Well, look, I think that, you know, Putin has become an iconic figure. Putin spends a an awful lot of time at image cultivation. He's the ultimate strongman. You know, I mean, we don't really have a lot of other (probably thankfully) world leaders, you know, kind of running around on horseback or doing the butterfly across some Siberian, you know, rivers. I mean, he's got the ultimate, or has had the ultimate macho image. It's a very macho image. Now of late, Putin has been very interestingly, out of the picture beyond the television screens because he's being very careful to avoid catching COVID. And, you know, he has not been out and about, since he had a very unfortunate near brush with the possibility of infection when he visited a major hospital very early on in the pandemic. Shook the hand of the doctor before donning a hazmat suit and the doctor later tested positive. Since then Putin has kind of retreated. And I saw seen in charge, you know, zoom calls like we are now, but it's a bit difficult to project that. But the overall image of Putin, I think, is what is the fascination. I mean, we've seen our own president, you know, kind of showing right now that he's not going to be defeated by COVID. Putin's not going to catch it in the first instance. And he's kind of showing a different kind of message, though. And he's been very focused on the science and, you know, kind of delegating authority and everything. But it's that image of the strong man, the macho leader, and, frankly, the biggest figure, along with President Xi on the world stage that I think has been part of that attraction. It's not, it's not about Russia, per se. It's about the image of Putin.

Kal Raustiala 45:52

Interesting. Yeah. It is fascinating that Putin has taken such a kind of rational approach to COVID. And, and it does, I mean, you know, so much more than I do. But it does seem like, certainly, based on what you just said, and everything I've read, he's actually handled it, taking it seriously. And if there was one thing I wish Trump would learn from him, it would be that. But unfortunately, Trump seems to have taken all the other lessons are not that one.

Fiona Hill 46:13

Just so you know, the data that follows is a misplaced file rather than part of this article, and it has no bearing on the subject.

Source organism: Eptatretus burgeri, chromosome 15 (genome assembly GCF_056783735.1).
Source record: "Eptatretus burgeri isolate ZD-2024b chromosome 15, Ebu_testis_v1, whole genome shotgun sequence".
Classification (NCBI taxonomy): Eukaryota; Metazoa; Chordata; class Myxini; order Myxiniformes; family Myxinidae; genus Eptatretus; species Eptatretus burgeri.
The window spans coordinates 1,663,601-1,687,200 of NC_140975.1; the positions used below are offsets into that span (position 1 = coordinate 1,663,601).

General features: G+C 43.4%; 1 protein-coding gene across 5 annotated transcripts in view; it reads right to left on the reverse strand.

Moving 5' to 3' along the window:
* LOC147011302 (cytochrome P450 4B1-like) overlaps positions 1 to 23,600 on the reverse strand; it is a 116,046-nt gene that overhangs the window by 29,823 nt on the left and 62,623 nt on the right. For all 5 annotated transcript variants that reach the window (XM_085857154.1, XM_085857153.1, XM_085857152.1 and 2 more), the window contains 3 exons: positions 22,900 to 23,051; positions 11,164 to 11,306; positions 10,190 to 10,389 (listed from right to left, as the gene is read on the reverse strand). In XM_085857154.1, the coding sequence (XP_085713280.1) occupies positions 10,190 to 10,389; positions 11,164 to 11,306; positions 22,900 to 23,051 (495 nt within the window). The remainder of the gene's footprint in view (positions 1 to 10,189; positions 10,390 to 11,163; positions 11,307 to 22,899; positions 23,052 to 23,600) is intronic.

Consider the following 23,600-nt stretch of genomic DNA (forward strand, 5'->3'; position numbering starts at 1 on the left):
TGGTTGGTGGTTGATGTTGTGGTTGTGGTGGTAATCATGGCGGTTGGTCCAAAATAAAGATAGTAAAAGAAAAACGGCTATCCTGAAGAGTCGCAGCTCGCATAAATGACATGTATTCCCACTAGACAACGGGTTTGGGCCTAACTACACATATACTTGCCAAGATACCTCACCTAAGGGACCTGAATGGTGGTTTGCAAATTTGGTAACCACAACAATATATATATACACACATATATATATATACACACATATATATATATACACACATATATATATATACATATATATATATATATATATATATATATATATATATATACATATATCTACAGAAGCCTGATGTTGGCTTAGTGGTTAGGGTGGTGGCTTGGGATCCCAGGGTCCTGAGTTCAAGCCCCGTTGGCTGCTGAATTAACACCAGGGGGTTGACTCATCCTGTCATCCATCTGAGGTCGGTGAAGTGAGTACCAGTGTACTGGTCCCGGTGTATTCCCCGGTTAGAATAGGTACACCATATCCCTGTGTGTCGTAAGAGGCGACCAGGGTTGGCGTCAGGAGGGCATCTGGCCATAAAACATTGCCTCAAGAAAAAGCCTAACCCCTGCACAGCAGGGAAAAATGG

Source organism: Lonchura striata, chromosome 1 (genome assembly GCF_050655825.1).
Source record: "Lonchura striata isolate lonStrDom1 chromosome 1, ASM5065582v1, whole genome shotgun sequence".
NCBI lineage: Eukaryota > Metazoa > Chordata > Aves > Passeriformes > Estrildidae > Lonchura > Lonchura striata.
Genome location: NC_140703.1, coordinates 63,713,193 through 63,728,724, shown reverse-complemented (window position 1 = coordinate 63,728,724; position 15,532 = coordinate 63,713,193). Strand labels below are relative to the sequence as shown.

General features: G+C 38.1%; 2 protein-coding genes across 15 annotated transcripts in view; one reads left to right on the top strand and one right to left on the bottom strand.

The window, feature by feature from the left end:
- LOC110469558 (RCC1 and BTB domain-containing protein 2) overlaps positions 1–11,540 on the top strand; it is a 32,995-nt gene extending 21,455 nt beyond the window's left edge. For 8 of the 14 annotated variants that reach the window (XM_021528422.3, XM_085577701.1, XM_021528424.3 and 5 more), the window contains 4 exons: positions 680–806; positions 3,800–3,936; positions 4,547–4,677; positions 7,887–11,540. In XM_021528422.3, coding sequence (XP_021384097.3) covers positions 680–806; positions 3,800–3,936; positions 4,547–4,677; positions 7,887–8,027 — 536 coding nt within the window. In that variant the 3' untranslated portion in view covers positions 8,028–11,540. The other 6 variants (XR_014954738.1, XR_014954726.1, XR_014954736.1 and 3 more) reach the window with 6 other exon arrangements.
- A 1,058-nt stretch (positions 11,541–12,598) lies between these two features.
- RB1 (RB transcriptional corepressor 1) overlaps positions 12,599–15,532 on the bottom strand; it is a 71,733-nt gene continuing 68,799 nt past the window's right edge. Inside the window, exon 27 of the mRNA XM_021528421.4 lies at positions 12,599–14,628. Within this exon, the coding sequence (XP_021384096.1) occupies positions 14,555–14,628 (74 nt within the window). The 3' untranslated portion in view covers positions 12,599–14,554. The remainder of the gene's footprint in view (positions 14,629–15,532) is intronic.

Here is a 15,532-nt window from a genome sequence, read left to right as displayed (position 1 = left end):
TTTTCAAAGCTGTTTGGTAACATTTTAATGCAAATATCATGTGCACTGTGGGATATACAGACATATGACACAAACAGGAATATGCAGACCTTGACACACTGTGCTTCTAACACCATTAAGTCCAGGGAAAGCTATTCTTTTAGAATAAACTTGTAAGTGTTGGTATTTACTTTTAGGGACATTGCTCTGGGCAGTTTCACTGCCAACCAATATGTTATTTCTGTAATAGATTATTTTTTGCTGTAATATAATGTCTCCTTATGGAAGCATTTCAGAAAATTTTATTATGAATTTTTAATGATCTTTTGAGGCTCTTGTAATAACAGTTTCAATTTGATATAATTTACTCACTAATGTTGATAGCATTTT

There's a lot of other things that Putin does, by the way, is that he doesn't play on divisions within the country, because he knows that that's what brought down the Soviet Union. So he may go off after in a really brazen and horrible fashion someone like Alexei Navalny, because you know, Alexei Navalny is dangerous, and to him as a kind of a threat, because he actually also appears a Russian nationalist verse, but he's also not emblematic of all the different groups that Putin needs to have a support. So what Putin does in this carefully crafted and very choreographed image of himself is he also appeals to all kinds of different constituencies, in Russia, you know. Yes, he's seen with bikers, and you know, kind of what we would see as kind of right wing quasi white supremacists, but he's also seen with rabbis, and muftis in their heads of the Muslim community, he reaches out to them, he has an incredibly diverse group of people, you know, in his entourages and backgrounds. He pays great respect to different constituencies, both ethnic and religious, inside of Russia, and he tries to head off any kind of prospect of interest in ethnic violence, because he knows how dangerous it is and how much you could rip the country apart. So Putin's actually very rational. When he appears irrational and he does the, you know, kind of wild man, you know, dangerous threat Brexit, Richard Nixon be careful I've got my finger on the button routine that is calculated, it's deliberate.